The recent killing of Pakistani social media star Qandeel Baloch, who called herself a modern-day feminist, has brought honour killings back into the public eye. 

She was known for posting pictures on social media that weren't necessarily in line with her family's principles of sexual conservatism and modesty. So, earlier this month, when Qandeel posted a picture of her posing with a senior member of the clergy, it pushed her brother Waseem over the edge. Waseem was already fed up with his sister's liberal lifestyle and believed she continued to bring shame upon their family. According to CNN he did it because "girls are born to stay home and follow traditions".

Like most honour killings, perpetrators show no remorse. In fact, Waseem publically confessed that he stands by what he has done and that he even takes pride in it.

Last year, 1100 Pakistani women were killed in family murders whose alleged purpose was to restore the family’s honour.


Honour killings are not only limited to the Middle East or motivated by Islam, as many wrongly believe. Women the world over are being shot, strangled, burnt alive, stoned and have acid thrown in their faces as revengeful honour killings are carried out daily. 

Fox News points out that on average about 27 women in the US die every year as a result of such killings. Meanwhile, according to the Honour Based Violence Awareness Network's stats, India and Pakistan are the two countries that have by far the most honour-motivated slayings in the world. Last year, 1100 Pakistani women were killed in family murders whose alleged purpose was to restore the family’s honour.

But why do these hateful, barbaric acts of violence still take place, and why is restoring so-called honour so important?

Reasons for honour killings

93% of honour-based violence victims are women, and the average age of victims is 23. The reason for honour killings almost always has something to do with a woman’s defiance of archaic patriarchal structures.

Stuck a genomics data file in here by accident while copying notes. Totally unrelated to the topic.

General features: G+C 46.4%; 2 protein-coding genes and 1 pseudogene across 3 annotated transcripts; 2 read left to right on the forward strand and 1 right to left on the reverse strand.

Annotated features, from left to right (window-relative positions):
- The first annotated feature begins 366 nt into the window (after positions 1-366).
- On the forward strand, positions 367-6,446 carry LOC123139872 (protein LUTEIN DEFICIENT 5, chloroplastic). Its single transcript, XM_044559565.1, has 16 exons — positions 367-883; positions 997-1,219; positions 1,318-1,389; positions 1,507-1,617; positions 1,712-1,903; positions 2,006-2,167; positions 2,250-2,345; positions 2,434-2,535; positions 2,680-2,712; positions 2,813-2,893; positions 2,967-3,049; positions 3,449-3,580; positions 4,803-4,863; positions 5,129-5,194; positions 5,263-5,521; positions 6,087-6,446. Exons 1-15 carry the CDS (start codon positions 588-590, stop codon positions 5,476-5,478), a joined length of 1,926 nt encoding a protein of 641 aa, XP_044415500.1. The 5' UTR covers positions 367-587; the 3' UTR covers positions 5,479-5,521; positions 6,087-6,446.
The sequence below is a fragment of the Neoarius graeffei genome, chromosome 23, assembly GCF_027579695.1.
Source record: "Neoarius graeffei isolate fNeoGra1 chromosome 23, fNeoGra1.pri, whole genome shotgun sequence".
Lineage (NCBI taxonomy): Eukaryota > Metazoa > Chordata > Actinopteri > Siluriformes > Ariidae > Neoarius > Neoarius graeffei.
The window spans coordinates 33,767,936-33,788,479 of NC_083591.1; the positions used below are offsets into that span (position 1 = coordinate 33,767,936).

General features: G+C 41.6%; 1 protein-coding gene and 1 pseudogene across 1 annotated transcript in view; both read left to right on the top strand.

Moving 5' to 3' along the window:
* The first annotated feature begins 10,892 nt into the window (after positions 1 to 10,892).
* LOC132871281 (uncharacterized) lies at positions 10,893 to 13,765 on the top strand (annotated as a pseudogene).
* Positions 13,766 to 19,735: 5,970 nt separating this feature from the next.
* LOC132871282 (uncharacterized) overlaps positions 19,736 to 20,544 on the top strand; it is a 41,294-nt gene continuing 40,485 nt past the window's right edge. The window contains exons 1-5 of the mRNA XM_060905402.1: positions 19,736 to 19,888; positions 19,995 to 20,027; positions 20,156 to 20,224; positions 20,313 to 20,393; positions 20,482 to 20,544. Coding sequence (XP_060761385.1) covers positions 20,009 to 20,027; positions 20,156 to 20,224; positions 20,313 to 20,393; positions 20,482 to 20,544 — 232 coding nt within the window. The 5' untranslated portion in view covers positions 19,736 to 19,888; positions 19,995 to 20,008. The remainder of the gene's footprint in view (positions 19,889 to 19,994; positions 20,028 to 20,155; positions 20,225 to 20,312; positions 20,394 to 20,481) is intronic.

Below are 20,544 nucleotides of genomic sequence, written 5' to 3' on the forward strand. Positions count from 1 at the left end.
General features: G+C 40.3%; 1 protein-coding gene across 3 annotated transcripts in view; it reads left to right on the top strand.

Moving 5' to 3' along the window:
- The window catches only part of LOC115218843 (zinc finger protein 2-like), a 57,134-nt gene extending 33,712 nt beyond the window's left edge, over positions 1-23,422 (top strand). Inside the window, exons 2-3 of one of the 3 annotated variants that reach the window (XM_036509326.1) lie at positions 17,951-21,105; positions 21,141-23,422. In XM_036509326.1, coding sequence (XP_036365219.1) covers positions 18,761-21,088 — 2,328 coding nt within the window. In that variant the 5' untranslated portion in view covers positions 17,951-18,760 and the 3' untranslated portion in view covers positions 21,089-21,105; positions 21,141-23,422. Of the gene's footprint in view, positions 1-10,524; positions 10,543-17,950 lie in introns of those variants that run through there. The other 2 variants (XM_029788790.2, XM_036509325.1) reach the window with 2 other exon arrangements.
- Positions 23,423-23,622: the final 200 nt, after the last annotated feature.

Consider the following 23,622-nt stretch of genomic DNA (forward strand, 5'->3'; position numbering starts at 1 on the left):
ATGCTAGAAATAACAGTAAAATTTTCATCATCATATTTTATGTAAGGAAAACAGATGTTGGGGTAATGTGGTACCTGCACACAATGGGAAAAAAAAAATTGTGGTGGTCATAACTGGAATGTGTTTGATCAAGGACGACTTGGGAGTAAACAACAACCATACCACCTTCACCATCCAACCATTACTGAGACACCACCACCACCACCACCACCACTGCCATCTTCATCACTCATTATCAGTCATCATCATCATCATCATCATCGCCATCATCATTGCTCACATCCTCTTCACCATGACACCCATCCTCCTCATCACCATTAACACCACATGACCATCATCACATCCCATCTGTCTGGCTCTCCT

“Fundamentally, ‘honour killing’ is one of the most brutal expressions of patriarchy, and there is no society without patriarchy”.
Heather Barr, Senior Researcher, Human Rights Watch, London

W24 spoke to Heather Barr, a senior researcher on women's rights at Human Rights Watch in London. According to Barr, “murderers committing ‘honour killings’ are typically targeting women and girls who are refusing to comply with discriminatory cultural ‘rules’ – for example fleeing a forced marriage, eloping with a chosen partner, taking a role in public life against the wishes of male family members, or resisting domestic violence.”

The Report on Exploratory Study into Honor Violence Measurement Methods, released in 2015, notes that in certain cultures honour is used to justify violence. It is believed that the family’s standing within a community can be tainted by the morality of its female members.

These cultural groups often enforce stringent gender roles and norms; when it comes to sexual impropriety, such groups do not allow disobedience of these norms or any flexibility. These rules are often made and perpetuated by men, and by men alone.
 
According to the Report on Exploratory Study into Honor Violence Measurements Methods, in the US, almost 91% of honour killings are motivated by families who believe female family members have become “too Westernised”.

The FBI’s Ten Most Wanted fugitive, Yaser Abdel Said killed his teen daughters after they got boyfriends at a young age. He shot them in cold blood in Texas for their "betrayal" in 2008. Many more cases like this exist.